Ireland’s Unheroic Holocaust History

Aug. 29 2017

“They crucified our savior 1,900 years ago and they are crucifying us every day of the week,” said the Irish parliamentarian Oliver Flanagan in 1943; by “they” he meant Jews. Flanagan went on to praise Germany’s success in ridding itself of “them.” The same year, he led like-minded colleagues in torpedoing a plan to bring 500 refugee children into the country from France. Robert Philpot writes:

While the virulence of Flanagan’s anti-Semitism may have been unusual, Ireland, which adopted a position of neutrality during World War II, displayed precious little sympathy for Europe’s persecuted Jews. As Fintan O’Toole of the Irish Times has argued, Irish policy was “infected with a toxic combination of anti-Semitism and self-pity.”

In the 1930s, the government placed responsibility for refugees in the hands of the aptly named Irish Coordinating Committee for the Relief of Christian Refugees. Jews who converted to Christianity were allowed to settle in the country. Those who had not were barred. These Jews, the committee’s secretary suggested, would be taken care of by the American Jewish community. . . .

Meanwhile, in Berlin, the country’s violently anti-Semitic ambassador, Charles Bewley, worked to scupper the chances that any Jews might slip through the tight net Ireland had thrown around itself. His reports back to Dublin noted that Jews were involved in pornography, abortion, and the “international white-slave traffic.” They also denied any “deliberate cruelty” on the part of the German government to the Jews, and parroted Hitler’s defense of the Nuremberg Laws.

Even after the war, . . . Irish ministers and civil servants viewed Jews as “enemies of faith and fatherland” who should be shut of the country. A proposal to admit 100 Jewish orphans from Bergen-Belsen was initially blocked and only proceeded after [Prime Minister Éamon] de Valera’s personal intervention. Perhaps this was the prime minister’s way of atoning for his decision the previous year to visit the German ambassador to offer his condolences on Hitler’s death.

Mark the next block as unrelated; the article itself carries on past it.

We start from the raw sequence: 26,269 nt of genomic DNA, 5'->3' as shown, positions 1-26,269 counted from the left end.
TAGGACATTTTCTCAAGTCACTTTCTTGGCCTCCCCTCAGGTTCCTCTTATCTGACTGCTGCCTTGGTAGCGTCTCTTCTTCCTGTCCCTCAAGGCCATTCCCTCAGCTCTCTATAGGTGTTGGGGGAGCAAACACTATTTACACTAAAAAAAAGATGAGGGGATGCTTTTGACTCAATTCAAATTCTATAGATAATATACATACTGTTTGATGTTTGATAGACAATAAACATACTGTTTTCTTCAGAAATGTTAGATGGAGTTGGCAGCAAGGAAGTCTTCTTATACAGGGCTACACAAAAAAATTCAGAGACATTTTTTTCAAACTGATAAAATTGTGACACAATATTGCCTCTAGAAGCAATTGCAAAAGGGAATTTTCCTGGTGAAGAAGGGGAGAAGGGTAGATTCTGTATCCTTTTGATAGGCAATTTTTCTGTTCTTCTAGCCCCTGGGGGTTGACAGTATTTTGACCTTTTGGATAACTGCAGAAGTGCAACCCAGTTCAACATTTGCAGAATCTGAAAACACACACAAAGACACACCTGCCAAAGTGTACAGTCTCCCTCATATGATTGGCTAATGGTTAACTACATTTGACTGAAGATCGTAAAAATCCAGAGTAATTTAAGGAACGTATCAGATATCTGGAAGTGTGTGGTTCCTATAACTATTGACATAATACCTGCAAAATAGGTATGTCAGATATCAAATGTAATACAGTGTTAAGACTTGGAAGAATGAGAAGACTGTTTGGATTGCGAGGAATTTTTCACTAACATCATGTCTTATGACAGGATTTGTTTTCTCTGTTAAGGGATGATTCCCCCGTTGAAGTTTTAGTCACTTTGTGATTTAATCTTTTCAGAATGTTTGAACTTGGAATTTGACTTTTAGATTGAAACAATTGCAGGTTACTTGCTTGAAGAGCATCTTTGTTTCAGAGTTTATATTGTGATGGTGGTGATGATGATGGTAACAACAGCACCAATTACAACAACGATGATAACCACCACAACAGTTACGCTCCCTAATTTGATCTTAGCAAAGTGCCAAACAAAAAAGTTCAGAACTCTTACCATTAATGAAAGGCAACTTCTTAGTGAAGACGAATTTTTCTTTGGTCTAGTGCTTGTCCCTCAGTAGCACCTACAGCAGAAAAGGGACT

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More about: Anti-Semitism, History & Ideas, Holocaust, Ireland, Refugees

How Israel Can Best Benefit from Its Newfound Friendship with Brazil

Jan. 21 2019

Earlier this month, Benjamin Netanyahu was in Brazil—the first Israeli prime minister to visit the country—for the inauguration of its controversial new president Jair Bolsonaro. Bolsonaro has made clear his eagerness to break with his predecessors’ hostility toward the Jewish state, and Netanyahu has responded positively. To Emanuele Ottolenghi, the improved relations offer an opportunity for joint cooperation against Hizballah, which gets much of its revenue through cooperation with Brazilian drug cartels. In this cooperative effort, Ottolenghi cautions against repeating mistakes made in an earlier outreach to Paraguay:

Hizballah relies heavily on the proceeds of transnational crime networks, especially in the Tri-Border Area [where] Argentina, Brazil, and Paraguay [meet], but until recently, Brazilian officials were loath to acknowledge its presence in their country or its involvement in organized crime. [But] Bolsonaro’s top priority is fighting organized crime. Combating Hizballah’s terror finance is a vital Israeli interest. Making the case that Israel’s and Brazil’s interests dovetail perfectly should be easy. . . .

But Israel should be careful not to prioritize symbols over substance, a mistake already made once in Latin America. During 2013-2018, Netanyahu invested heavily in his relationship with Horacio Cartes, then president of Paraguay. Cartes, . . . too, had a genuine warmth for Israel, which culminated in his decision in May 2018 to move Paraguay’s embassy to Jerusalem. Most importantly, from Israel’s point of view, Paraguay began voting with Israel against the Arab bloc at the UN.

However, the Paraguayan side of the Tri-Border Area remained ground zero for Hizballah’s money laundering in Latin America. The Cartes administration hardly lifted a finger to act against the terror funding networks. . . . Worse—when critics raised Hizballah’s [local] terror-financing activities, Paraguayan ministers confronted their Israeli counterparts, threatening to change Paraguay’s friendly international posture toward Israel. [And] as soon as Cartes left office, his successor, Mario Abdo Benítez, moved Paraguay’s embassy back to Tel Aviv. . . . Israel’s five-year investment ultimately yielded no embassy move and no progress on combating Hizballah’s terror network. . . .

Israel should make the battle against Hizballah’s terror-finance networks in Latin America its top regional priority.

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More about: Benjamin Netanyahu, Brazil, Hizballah, Israel & Zionism, Israel diplomacy, Latin America